Human metapneumovirus (hMPV), a virus that infects the upper and lower respiratory systems—leading to bronchitis and pneumonia in some patients—could soon meet its medical match. A scientific team in Texas, in collaboration with biotech companies, has made recent breakthroughs in understanding the virus, and their efforts could lead to everything from the first-ever vaccines against hMPV to new, highly effective therapeutics.
The Long-Term Evolution Experiment began back when a dozen eggs cost 65 cents, the film Rain Man topped the box office and George Michael's song "Faith" ruled the pop charts. The bacteria central to this long-running experiment—descendants of E. coli that were plucked from the wild and have spent some 75,000 generations in captivity—now live on the University of Texas at Austin campus.Jeff Barrick, director of the Long-Term Evolution Experiment, examines a dish of E.coli bacteria from the LTEE. Credit: Nolan Zunk/University of Texas at Austin.
For more affordable, sustainable drug options than we have today, the medication we take to treat high blood pressure, pain or memory loss may one day come from engineered bacteria, cultured in a vat like yogurt. And thanks to a new bacterial tool developed by scientists at The University of Texas at Austin, the process of improving drug manufacturing in bacterial cells may be coming sooner than we thought.
University of Texas at Austin molecular biosciences professor Jason McLellan was selected as a finalist for the 2022 Blavatnik National Awards for Young Scientists.
Lauren Ehrlich, associate professor of molecular biosciences, has been named one of the Texas 10 by The Alcalde, the University of Texas at Austin alumni magazine. Alumni nominate professors who inspired them and went above and beyond for their students.
When you think of the type of labs driving biomedical discoveries, you may envision beakers and test tubes filled with a rainbow of chemicals, where much of the magic of scientific experimentation takes place. However, those chemicals are expensive. Pure forms can be difficult to manufacture, ship and store, and they often have to be ordered in very large quantities, which creates barriers to scientific experimentation and advancement.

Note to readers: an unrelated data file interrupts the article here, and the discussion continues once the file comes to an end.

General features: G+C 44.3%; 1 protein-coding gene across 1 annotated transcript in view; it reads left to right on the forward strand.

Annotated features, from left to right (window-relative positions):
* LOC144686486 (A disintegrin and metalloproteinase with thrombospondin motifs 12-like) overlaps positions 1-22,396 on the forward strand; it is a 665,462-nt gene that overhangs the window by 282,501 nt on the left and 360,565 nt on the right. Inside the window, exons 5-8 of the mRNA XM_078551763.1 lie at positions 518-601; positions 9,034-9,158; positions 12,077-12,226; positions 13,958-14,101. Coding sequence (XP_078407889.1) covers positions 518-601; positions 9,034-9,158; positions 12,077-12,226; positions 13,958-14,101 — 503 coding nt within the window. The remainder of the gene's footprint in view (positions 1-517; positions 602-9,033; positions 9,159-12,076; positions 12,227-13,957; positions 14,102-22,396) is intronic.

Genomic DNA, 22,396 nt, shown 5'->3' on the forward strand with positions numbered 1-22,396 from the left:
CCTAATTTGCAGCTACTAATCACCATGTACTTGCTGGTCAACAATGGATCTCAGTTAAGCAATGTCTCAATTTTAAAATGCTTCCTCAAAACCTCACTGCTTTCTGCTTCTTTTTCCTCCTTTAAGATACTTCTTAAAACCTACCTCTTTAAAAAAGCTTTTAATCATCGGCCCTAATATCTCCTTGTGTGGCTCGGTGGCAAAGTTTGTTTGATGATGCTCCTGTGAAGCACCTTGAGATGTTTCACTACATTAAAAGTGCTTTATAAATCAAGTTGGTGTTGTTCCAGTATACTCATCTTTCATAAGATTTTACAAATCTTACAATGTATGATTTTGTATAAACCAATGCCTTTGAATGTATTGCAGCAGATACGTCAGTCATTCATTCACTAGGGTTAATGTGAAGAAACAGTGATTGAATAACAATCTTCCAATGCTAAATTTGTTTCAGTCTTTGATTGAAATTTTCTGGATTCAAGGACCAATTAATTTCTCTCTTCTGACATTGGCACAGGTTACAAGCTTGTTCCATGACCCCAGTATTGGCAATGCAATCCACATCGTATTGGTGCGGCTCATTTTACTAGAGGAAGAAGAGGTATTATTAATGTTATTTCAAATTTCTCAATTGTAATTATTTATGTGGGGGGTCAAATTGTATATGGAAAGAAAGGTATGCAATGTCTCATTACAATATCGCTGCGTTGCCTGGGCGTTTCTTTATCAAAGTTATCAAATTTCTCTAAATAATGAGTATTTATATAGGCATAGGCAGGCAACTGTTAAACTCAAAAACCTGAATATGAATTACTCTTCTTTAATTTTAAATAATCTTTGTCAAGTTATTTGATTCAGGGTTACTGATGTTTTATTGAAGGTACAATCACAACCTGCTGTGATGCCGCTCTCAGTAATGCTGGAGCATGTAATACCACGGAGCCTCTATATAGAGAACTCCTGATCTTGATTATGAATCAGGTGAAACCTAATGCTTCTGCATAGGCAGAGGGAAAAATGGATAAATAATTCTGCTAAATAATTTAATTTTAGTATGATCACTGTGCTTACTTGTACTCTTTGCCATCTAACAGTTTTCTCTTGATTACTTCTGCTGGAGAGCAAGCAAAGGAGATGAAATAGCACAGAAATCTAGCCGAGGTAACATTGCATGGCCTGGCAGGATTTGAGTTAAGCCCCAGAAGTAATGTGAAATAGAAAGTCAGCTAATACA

Scientists think they may have uncovered a whole new approach to fighting antibiotic-resistant bacteria, which, if successful, would help address a health crisis responsible for more deaths every year than either AIDS or malaria.
Using cellphone mobility data and COVID-19 hospital admissions data, researchers at The University of Texas at Austin have reliably forecast regional hospital demands for almost two years, according to a new study published in the Proceedings of the National Academy of Sciences. The forecasting system, which municipal authorities credit with helping Austin maintain the lowest COVID-19 death rate among all large Texas cities, has been built out for use by 22 municipal areas in Texas and can be used by any city to guide COVID-19 responses as the virus continues to spread.
Expanding rapid testing stands out as an affordable way to help mitigate risks associated with COVID-19 and emerging variants. Infectious disease researchers at The University of Texas at Austin have developed a new model that tailors testing recommendations to new variants and likely immunity levels in a community, offering a new strategy as public health leaders seek a way out of a pandemic that has so far thwarted the best efforts to end its spread. It is the first study to identify optimal levels of testing in a partially immunized population.